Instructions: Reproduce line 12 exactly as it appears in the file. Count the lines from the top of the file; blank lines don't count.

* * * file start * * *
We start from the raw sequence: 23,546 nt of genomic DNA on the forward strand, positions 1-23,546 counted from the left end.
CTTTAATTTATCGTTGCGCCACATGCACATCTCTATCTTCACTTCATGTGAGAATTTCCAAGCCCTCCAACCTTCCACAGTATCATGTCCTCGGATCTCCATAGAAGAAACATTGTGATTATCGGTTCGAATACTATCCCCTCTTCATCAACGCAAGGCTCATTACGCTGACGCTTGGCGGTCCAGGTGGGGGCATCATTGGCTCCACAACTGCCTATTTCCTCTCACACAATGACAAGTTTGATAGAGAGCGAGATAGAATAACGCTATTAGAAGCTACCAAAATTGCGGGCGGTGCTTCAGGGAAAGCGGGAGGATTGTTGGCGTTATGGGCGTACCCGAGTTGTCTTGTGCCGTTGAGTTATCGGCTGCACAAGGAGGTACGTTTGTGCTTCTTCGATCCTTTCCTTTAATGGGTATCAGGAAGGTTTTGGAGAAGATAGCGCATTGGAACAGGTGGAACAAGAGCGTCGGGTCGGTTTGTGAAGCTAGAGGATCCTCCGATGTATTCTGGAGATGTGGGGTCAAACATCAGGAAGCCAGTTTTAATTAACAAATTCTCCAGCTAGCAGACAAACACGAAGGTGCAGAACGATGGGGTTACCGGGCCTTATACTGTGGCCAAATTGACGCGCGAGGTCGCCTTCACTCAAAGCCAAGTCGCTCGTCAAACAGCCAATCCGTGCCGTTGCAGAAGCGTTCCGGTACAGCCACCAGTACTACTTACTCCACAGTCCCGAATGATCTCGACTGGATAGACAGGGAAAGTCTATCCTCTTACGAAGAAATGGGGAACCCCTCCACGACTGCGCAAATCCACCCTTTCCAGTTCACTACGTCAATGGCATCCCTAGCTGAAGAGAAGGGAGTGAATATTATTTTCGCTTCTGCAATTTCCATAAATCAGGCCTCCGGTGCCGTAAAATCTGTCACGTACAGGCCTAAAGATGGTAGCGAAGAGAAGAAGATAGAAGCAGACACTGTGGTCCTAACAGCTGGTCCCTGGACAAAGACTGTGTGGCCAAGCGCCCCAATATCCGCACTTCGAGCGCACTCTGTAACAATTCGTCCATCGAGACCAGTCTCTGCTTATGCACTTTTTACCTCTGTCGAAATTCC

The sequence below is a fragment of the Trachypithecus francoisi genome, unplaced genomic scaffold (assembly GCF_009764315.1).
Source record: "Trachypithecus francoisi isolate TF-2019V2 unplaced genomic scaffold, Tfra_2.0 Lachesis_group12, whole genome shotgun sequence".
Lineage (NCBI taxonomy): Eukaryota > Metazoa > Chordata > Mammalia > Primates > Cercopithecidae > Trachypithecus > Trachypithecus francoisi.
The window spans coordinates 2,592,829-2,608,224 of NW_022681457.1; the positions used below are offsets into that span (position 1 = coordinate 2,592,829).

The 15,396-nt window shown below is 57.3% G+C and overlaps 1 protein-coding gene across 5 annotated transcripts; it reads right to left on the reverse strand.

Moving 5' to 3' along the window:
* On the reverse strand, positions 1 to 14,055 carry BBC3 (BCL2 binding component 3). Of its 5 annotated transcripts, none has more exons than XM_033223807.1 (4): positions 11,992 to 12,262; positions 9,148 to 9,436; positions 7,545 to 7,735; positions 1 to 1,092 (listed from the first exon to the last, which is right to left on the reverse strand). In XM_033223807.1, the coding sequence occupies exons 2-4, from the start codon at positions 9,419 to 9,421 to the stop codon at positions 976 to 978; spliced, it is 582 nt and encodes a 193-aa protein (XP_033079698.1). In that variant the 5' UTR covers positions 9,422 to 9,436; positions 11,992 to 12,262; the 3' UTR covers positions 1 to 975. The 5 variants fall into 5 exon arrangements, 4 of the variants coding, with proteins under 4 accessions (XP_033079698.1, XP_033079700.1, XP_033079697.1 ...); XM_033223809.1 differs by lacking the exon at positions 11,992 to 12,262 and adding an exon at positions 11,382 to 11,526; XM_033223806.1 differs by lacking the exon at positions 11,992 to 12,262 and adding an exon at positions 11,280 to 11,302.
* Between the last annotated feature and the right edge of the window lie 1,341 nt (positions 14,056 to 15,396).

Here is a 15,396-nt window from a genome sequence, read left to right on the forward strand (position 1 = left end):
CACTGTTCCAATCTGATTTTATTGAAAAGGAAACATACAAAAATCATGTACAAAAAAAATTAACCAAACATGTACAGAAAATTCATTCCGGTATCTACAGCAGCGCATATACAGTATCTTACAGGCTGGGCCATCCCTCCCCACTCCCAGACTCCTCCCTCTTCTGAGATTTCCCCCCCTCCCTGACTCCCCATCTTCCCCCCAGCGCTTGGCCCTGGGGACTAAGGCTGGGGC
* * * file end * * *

CACTGTTCCAATCTGATTTTATTGAAAAGGAAACATACAAAAATCATGTACAAAAAAAATTAACCAAACATGTACAGAAAATTCATTCCGGTATCTACAGCAGCGCATATACAGTATCTTACAGGCTGGGCCATCCCTCCCCACTCCCAGACTCCTCCCTCTTCTGAGATTTCCCCCCCTCCCTGACTCCCCATCTTCCCCCCAGCGCTTGGCCCTGGGGACTAAGGCTGGGGC